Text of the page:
From Aaron Burr
Philada 13 Mar. 1792
An Opinion has for sometime prevailed that peace with the Indians is attainable; That the War has arisen from a belief: that this Government seek to disposses them of their Lands, and will cease whenever these misapprehensions are removed. Unfortunately it does not appear that we have since the commencement of hostilities conveyed to them any direct assurances of our wishes and designs towards them.
The late attempt to negociate thro’ Col. Proctor at the very time when hostile expeditions were Authorized by Government and actually executed by the Kentucky Militia, could not have tended to conciliate or undeceive.1
If therefore the measure should be deemed in itself desireable or it should be thought not unimportant to engage more firmly the public opinion in favor of the Measures of Government; any Intimation which shall indicate a mode of access to the Indians cannot be unacceptable.
The six Nations especially those of them who are resident within the United States are known to be well disposed towards us and hitherto at Peace with the Miamis and their Allies[.] Many Individuals of these friendly Savages preserve a free intercourse with the hostile Tribes and would chearfully assist in bearing a Message or conducting Messengers[.] I am credibly informed that Brant has offered his services in this way.
The Stockbridge Indians, remnant of a Moheaqunck Tribe have lately left their former residence and Joined that part of the six nations who are within the United States: They claim affinity with the Miamis, and visit them as relations; many among them may be relied on either to carry messages or conduct Agents.2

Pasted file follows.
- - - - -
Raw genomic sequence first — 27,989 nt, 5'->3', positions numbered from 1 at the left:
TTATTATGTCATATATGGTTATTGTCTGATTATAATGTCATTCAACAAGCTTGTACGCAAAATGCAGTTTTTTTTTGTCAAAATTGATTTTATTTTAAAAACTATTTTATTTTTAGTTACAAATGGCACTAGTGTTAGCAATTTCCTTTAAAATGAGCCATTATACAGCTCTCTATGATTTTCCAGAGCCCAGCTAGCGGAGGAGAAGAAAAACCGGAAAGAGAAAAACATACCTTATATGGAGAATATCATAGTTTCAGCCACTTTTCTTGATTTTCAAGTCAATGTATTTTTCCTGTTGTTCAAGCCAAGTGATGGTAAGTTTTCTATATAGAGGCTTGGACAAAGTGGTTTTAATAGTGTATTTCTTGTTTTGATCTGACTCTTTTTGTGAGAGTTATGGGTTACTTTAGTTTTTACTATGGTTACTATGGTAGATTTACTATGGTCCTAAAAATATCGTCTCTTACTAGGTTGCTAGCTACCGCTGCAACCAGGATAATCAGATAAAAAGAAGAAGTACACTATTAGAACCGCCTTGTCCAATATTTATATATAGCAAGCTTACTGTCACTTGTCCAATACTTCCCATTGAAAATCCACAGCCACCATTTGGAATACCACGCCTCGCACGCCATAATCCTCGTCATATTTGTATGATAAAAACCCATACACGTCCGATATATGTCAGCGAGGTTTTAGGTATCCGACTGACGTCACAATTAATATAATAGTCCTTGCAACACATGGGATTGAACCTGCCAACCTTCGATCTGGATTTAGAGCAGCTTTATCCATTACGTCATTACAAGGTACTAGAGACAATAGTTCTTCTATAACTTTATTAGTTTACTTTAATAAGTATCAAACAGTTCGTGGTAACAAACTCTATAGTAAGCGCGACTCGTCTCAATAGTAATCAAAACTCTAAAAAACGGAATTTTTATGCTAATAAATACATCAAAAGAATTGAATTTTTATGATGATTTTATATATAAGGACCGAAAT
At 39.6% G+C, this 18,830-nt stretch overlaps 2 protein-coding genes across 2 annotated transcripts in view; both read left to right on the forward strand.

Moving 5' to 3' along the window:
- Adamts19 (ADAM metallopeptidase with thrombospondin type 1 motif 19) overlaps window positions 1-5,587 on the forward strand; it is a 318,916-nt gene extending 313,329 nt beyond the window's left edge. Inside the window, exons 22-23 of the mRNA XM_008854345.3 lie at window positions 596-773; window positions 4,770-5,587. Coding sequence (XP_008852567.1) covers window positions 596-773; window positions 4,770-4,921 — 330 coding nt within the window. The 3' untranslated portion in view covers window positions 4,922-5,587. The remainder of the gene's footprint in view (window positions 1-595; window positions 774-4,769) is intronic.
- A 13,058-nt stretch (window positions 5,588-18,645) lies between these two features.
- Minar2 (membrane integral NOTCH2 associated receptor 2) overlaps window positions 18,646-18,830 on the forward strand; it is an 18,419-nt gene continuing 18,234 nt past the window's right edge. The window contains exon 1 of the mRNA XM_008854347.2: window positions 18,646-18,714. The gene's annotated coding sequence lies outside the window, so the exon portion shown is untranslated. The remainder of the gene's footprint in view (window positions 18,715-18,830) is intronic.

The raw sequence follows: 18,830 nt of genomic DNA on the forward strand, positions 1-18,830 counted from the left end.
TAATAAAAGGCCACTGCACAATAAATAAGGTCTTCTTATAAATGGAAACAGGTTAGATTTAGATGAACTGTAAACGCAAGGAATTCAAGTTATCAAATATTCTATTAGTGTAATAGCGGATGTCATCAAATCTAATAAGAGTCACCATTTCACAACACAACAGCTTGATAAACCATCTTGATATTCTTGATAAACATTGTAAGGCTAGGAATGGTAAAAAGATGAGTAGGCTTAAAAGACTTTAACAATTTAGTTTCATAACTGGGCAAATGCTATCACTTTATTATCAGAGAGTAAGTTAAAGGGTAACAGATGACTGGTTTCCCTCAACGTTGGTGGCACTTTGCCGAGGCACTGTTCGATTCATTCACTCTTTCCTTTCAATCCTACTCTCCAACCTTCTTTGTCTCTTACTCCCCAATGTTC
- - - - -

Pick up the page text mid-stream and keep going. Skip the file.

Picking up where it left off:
Thro’ either of these channels it is presumed communications may be made to the Nations now at war with us. I can if necessary point out characters who are known to many of the above mentioned friendly Indians who possess their confidence and in whom they confide.
ADS, DNA: RG 59, Miscellaneous Letters. Although this document was not addressed to any particular person, the fact that it was deposited in the files of the State Department led the editors of the Burr Papers to suggest that it originally was submitted to Thomas Jefferson (Kline, Burr Papers, description begins Mary-Jo Kline, ed. Political Correspondence and Public Papers of Aaron Burr. 2 vols. Princeton, N.J., 1983. description ends 1:101–3). The docket in the writing of Tobias Lear, which reads “From Colo. Aaron Burr Respecting an intercourse with the Western Indians 13 March 1792,” however, suggests that the president viewed the document and that it probably was intended for him.
2. The remnant of the Stockbridge Indians moved from western Massachusetts to New York after the Revolutionary War and settled on a tract adjacent to the Oneida reservation granted them by the state of New York in the Treaty of Fort Schuyler in 1788. Stockbridge sachems arrived at Philadelphia this day with leaders of the Six Nations in response to the administration’s invitation (see Timothy Pickering to GW, 21 Mar. 1792, n.3). GW eventually authorized an Iroquois peace mission to the hostile northwestern Indians (see Israel Chapin to Knox, 17 July, enclosed in Knox to GW, 7 August).